Rule #3: Be resilient - Not just emotionally resilient (that is important) but also structurally resilient. How can your people, your finances, your processes survive and thrive over a 5-10 year period that involves multiple accelerations and decelerations?
Rule #4: Be prepared to accelerate quickly when opportunities present themselves - when it’s time to step on the gas, have your people, your partners and your finances ready to accelerate
Rule #5: Be prepared to decelerate just as quickly - And ideally be able to decelerate without damaging your relationship with customers, with employees, with funders and with strategic partners.
Rule #6: Make allies - It’s going to be 10 years, and you are going to need as many friends as you can get. To the extent that I have any issues with lean innovation and the “move fast and break things” ethos we are teaching startups, I guess this is it. Shipping borderline bad products and constantly staying one step ahead of collapse can work for 3, 6 or even 12 months. But eventually, you get a reputation as undependable, and you lose people. Customers, regulators, funders - they all have to be able to trust you.
Underlying these big picture rules, I can think of a few specific recommendations, grouped by functional area. I am heavy on finance as that is where most of my experience is, and I am sure any practitioner could think of more.
- Don’t give someone else the right to shut you down - a loan with a term of two or three years severely limits your options. Many equity investments include terms that allow even a minority investor to force a liquidation of the company after 4 or 5 years. For a lean startup, 5 years is a lifetime from now. For a long startup, 5 years is when you’ll finally be getting it going. Make sure you are the only one who can throw in the towel.
- If at all possible, negotiate flexibility with grant funders and investors in how and when you spend - many grant funders will require you spend all funds according to a specific budget over a specific period of time. Often, part way through a grant, you realize it’s not going to achieve what you wanted. Slowing your spend until you can actually be effective is a great option if you can get it.
- Sometimes small multiyear grants/investments are better than big grants/investments (unless it is time to accelerate) - after all, you’re #1 goal is to stay alive long enough to succeed
- Know what your turtle strategy is - If you had to go two years without meaningful funding or revenue, could you keep this project moving forward or at least not lose ground?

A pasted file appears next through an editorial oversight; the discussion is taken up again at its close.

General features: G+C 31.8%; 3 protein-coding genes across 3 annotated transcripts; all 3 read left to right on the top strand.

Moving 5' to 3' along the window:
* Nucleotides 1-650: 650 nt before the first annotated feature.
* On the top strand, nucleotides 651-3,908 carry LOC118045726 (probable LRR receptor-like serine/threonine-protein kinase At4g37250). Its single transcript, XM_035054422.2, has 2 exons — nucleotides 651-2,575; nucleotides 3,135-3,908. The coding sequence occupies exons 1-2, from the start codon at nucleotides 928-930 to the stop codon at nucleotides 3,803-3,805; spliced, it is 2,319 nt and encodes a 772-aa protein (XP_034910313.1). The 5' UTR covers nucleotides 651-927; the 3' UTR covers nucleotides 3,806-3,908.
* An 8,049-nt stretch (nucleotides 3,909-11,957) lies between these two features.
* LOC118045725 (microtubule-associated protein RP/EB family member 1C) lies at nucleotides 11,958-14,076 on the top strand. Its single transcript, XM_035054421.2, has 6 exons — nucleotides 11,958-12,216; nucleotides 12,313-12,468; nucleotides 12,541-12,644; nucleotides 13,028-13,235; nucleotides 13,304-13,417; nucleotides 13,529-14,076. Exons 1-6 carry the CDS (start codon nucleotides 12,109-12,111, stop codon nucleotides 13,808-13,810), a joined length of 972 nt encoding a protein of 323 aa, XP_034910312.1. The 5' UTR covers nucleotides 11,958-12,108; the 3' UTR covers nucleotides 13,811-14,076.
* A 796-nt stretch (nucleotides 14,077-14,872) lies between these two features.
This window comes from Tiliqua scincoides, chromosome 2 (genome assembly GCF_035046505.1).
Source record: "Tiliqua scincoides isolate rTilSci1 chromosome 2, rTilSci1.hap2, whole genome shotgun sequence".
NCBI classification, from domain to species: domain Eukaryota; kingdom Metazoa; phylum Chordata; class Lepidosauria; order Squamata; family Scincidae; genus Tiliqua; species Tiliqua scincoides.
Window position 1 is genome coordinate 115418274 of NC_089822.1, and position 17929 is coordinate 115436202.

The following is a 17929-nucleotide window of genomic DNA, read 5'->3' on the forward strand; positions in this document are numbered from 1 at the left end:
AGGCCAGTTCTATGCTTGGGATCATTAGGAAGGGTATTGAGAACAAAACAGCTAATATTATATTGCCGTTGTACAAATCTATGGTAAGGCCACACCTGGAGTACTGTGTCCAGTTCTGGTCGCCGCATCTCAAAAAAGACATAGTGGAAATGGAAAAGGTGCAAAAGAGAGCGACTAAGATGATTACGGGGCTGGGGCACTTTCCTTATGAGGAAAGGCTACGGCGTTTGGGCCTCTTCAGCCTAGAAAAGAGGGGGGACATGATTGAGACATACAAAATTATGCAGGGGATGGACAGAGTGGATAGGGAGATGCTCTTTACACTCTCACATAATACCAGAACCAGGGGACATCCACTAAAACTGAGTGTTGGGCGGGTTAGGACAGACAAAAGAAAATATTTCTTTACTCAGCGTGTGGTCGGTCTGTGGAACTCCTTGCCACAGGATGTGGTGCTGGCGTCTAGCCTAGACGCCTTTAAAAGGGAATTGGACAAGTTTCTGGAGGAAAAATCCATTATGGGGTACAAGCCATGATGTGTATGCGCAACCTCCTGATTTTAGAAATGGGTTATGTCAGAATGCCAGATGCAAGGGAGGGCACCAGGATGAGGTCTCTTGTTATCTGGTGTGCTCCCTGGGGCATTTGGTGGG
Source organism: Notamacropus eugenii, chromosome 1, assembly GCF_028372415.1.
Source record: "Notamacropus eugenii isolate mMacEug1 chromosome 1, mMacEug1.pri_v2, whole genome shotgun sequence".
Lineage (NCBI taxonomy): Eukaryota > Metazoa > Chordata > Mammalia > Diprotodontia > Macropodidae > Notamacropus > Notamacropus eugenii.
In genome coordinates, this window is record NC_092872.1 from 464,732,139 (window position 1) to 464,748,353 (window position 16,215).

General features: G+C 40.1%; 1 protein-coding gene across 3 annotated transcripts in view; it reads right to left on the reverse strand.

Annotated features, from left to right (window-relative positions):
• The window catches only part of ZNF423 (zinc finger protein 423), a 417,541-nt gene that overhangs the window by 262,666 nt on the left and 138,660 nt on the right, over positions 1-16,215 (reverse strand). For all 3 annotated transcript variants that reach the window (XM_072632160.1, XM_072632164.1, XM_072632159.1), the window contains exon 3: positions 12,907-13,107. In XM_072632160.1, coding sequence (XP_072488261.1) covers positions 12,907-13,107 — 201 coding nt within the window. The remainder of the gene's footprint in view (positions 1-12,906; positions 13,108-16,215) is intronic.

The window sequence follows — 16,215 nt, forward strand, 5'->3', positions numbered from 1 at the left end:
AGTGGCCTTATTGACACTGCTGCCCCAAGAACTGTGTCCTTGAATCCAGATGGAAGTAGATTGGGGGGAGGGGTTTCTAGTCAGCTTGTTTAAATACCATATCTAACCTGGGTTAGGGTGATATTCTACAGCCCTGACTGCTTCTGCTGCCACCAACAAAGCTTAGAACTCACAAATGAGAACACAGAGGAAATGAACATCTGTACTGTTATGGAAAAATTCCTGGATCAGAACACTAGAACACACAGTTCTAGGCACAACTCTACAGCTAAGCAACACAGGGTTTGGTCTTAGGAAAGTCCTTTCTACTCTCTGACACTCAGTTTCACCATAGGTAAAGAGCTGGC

- If at all possible, live off revenue - It feels good to make the pitch for investment or to fill out that grant application, but that money is lumpy, tend to have a short attention span and comes with all sorts of expectations. If you can use some of the relevant principles of lean innovation to support your business off your meager revenues, it gives you more control over how and when you accelerate and decelerate
- Hire resilient people - steady people who don’t get down might actually be better than workaholic geniuses who burn out after a year
- You will lose people. Make sure your alumni matter - every social enterprise I know that has existed for more than 3 or 4 years has lost good team members. People move, they need more money, sometimes they pour their heart into it for 3 years and then need to do something else. The best organizations I know help these people find new roles elsewhere and keep them as allies. It actually helps you to have former team members working in other parts of the ecosystem - with funders, regulators or strategic partners.
- Create allies - You are not just looking for customers, you are looking for long term allies to your cause.
- Build a reputation of competence - In many of the markets that impact entrepreneurs work in, the primary obstacle for a startup is people’s incredulity. You need to demonstrate early and often that you can do the work well. A lean startup can afford to ship buggy products because it has reasonable chance of having a better product before the complaints catch up. A long startup doesn’t have this luxury - early missteps can tarnish your reputation in ways that come back to bite you years later.
- Be of service to others in fallow periods - this gets back to ally building. Invariably, there are multi-month periods that you can’t do much for your own project. Find ways during these periods to help other people and organizations with their projects.
- Every customer matters - This I think is my only other direct objection to lean innovation in the impact context, the idea that you should ship borderline bad products early to small groups of customers. First, I think the reputation issues are just fundamentally different for someone who will be in contact with these customers for the next ten years. As importantly, more often than not you are talking about poor people paying hard earned money for something they think will be of value, and it has been drummed into me by practitioners that you never, ever violate that trust.
So, there you go, a few thoughts by me on the nascent field of Long Innovation, which I think is a complement to, not a refutation of, Lean Innovation. I can think of at least ten people I’d like to run this by, and I’ll probably have a follow up post once I do. In the meantime, feel free to email me or use the comment section to offer thoughts, criticisms or anecdotes.